Serena Fokschaner meets childrenswear designer Cordelia de Castellane at home in her Paris flat.
Photos by Sandi Friend.
It is late afternoon in the Parisian fat of children’s fashion designer, Cordelia de Castellane. Her two youngest children are perching on colourful Eames chairs, finishing their homework.
Sunlight filters through tall windows, casting slanting shadows across parquet foors. Overhead, exposed beams frame pale walls and bold, contemporary art mingles with 1970s’ lighting and 18th-century furniture. It’s very chic, very French and just a bit, as the Parisians might put it, ‘rock and roll’.
The front door opens. Cordelia arrives, apologising for her lateness; she has been in meetings all afternoon. The children rush to greet her flourishing their drawings. She scoops them up while depositing her two phones on the La Cornue kitchen worktop. It is one of those torridly hot Parisian days but the former model turned designer looks collected, her swishy brown hair and hazel eyes enhanced by a green silk shirt, jeans and pristine trainers by fellow French designer Isabel Marant.
You can’t help but notice her engagement ring made of the words ‘marry me’, spelt out in tiny diamonds. ‘My husband, Igor, gave it to me when he proposed,’ she explains, going on to recount the story behind their three-storey maisonette. ‘When we frst met, he owned the top two foors of the fat. After we got married, the fat below came up for sale so we bought it. We were incredibly lucky.
The couple now live here with their four children, Stanislas 15, and Andreas 12 (both from Cordelia’s frst marriage to fashion scion Hubert Lanvin) and Clelia 5 and Vadim 4. Over time, they have re-shuffed the layout to create a home that is both stylish and family friendly. ‘I call it my doll’s house... ma petite maison,’ says Cordelia, huge H&M earrings tinkling as she shows us around the apartment, which is set in one of those discreet hotels in the 7th arrondissement.
On the first foor, the family gravitates to the open-plan dining area and handsome steel-edged kitchen. Next door, a large room is divided by a sliding door into two bedrooms; one side pink, the other blue, for Clelia and Vadim. The dolls’ house belonged to Cordelia when she was a child; a charming bedstead is customised in neon pink. She has deployed clever, space-enhancing tricks: favourite toys are pegged up high on washing lines; doors are lined with glass or mirror. In Andreas’ compact teenage bedroom, a practical bunk has a desk tucked underneath. Overhead, original beams are exposed adding a feeling of height. ‘It’s not a huge flat so we’ve had to be creative but I prefer that. I like everything to be cosy: on a human scale.’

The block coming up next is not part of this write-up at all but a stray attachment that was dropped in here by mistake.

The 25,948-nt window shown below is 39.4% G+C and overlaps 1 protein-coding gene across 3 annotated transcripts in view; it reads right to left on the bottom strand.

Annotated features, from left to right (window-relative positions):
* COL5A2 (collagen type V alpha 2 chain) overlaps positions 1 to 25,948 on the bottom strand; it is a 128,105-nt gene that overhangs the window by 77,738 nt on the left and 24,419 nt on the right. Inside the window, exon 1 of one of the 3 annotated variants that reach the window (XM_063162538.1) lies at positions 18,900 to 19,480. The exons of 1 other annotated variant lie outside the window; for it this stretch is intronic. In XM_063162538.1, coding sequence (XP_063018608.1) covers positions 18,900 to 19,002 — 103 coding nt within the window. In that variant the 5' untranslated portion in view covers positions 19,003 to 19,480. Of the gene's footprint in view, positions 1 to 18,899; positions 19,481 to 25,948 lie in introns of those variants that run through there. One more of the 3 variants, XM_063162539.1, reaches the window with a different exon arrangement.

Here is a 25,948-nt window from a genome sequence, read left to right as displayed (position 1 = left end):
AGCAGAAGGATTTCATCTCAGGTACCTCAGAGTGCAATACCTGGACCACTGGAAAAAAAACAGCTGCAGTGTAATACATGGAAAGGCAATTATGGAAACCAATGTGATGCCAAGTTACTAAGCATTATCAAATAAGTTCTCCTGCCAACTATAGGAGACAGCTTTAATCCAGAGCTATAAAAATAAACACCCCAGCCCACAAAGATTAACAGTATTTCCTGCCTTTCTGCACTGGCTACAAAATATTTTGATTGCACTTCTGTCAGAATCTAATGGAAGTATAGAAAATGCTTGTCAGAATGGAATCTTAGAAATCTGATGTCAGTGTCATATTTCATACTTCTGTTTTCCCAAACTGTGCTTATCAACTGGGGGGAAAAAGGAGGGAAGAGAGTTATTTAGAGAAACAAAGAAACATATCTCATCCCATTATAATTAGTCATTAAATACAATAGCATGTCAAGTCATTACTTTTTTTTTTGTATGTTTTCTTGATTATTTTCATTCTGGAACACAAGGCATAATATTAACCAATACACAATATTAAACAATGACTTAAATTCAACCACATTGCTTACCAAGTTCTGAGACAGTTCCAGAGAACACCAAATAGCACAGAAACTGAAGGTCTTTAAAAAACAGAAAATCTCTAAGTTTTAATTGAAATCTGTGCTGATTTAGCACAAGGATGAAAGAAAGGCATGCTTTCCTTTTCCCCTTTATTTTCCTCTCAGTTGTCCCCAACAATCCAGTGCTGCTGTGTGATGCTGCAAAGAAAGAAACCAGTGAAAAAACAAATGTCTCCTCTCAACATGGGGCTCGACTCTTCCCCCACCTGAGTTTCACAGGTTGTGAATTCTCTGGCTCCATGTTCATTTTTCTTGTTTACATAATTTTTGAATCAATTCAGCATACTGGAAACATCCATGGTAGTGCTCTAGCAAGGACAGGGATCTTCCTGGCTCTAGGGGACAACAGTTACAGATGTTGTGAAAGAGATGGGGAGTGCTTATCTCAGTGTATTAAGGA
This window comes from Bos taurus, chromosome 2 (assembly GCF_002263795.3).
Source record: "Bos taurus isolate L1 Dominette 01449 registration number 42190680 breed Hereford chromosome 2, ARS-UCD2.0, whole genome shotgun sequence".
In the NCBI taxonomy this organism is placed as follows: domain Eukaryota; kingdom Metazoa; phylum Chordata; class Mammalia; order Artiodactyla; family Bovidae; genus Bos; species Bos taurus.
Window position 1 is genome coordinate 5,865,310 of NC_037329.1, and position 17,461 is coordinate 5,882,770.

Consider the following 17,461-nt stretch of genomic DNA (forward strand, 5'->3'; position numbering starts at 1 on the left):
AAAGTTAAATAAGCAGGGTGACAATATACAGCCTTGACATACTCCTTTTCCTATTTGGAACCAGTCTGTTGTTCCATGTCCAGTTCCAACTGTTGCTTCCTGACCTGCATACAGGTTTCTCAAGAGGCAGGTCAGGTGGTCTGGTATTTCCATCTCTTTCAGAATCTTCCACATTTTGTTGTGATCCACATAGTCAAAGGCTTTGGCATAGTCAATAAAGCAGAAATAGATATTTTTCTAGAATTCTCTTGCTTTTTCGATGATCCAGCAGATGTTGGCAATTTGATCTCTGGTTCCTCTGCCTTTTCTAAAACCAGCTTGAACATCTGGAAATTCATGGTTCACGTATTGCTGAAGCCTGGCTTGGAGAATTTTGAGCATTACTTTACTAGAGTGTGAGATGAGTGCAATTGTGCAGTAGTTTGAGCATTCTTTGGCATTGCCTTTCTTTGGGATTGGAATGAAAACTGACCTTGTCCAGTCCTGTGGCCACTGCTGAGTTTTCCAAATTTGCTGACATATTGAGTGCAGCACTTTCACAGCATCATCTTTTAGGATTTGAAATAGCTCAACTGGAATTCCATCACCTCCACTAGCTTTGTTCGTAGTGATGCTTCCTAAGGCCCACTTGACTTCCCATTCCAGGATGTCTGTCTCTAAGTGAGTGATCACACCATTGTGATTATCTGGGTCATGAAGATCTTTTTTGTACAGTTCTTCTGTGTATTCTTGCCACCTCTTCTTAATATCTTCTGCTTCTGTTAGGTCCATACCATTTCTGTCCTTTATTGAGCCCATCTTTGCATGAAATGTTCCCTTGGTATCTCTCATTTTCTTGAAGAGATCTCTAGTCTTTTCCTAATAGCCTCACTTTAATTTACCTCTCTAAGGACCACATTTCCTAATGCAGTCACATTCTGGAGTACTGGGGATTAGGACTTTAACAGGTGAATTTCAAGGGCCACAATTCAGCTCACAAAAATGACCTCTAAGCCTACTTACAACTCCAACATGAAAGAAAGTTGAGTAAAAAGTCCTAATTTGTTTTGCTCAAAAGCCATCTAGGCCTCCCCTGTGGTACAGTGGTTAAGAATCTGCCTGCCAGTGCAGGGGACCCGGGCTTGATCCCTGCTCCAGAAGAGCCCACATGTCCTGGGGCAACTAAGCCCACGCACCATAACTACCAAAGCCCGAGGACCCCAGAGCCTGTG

There’s an approachable feel to C de C, the label Cordelia runs with her business partner, Segolene Gallienne. ‘I design clothes for everyday. The pieces are casual but chic and everything mixes and matches.’ Her pieces start at around £25, a fraction of what other smart brands charge so it explains why the label appeals to sophisticated but cost-aware parents. Cordelia began the business with home sales; she now has 20 shops worldwide and three in London, in South Kensington (Fulham Road), Notting Hill and Hampstead. ‘I’m a designer but I became an entrepreneur by default.’
Her heritage played its part in her career. Her Greek-born mother, Atalanta, is a former decorator and she is a cousin of Victoire de Castellane, jewellery designer for Christian Dior, and a great grand-niece of the celebrated French architect Emilio Terry. ‘I was the youngest of three children,’ explains Cordelia, ‘and I spent my holidays with my parents; we went to the Biennale, to museums all over the world.’ Trips to Parisian flea markets honed her eye for ‘design and art’, evidenced in pieces around the flat: an early Charlotte Perriand chair sits near a tiny Sonia Delaunay; a large Marc Quinn of Kate Moss hangs above a set of mid-century chrome stools: ‘I’m a collector; wherever I go I love to pick up unusual pieces.’
Born in Paris and educated in Switzerland, Cordelia had a privileged upbringing but she is no it girl. As a teenager she spent her holidays interning at Chanel, where her uncle Gilles Dufour was Karl Lagerfeld’s right-hand man. Leaving school at 17 she got her frst job at Emanuel Ungaro. ‘I worked there for seven years in the design studio learning how to mix pattern and colour. It formed me for what I do today.
Coincidentally, Cordelia’s husband’s mother, Catherine, was a director at Ungaro for many years. Given their shared cultural backgrounds, decorating the flat was straightforward, although Cordelia laughingly admits that she does have the upper hand. Walls painted in Farrow & Ball greys and fluttering linen curtains (Pierre Frey) offset works by Japanese artist Takashi Murakimi, whose smiling flower cushions beam from the velvet sofas upstairs. Next door, black floors are the foil for four large Warhol screen prints of Marilyn Monroe. In her white eyrie of a bedroom, a 19th-century gilt chair from her father’s ancestral castle gleams next to a rare glass console by Garouste and Bonetti. There is no sign of a computer; but there are books everywhere. ‘We’re all big readers,’ she says.
The Blackberry buzzes, reminding Cordelia that it is time to head back to the offce to tie up the autumn-winter collection. Her eyes light up as she describes the designs: ‘It’s a homage to Paris: a bit princessy, a little bohemian – with a rock n’roll edge.'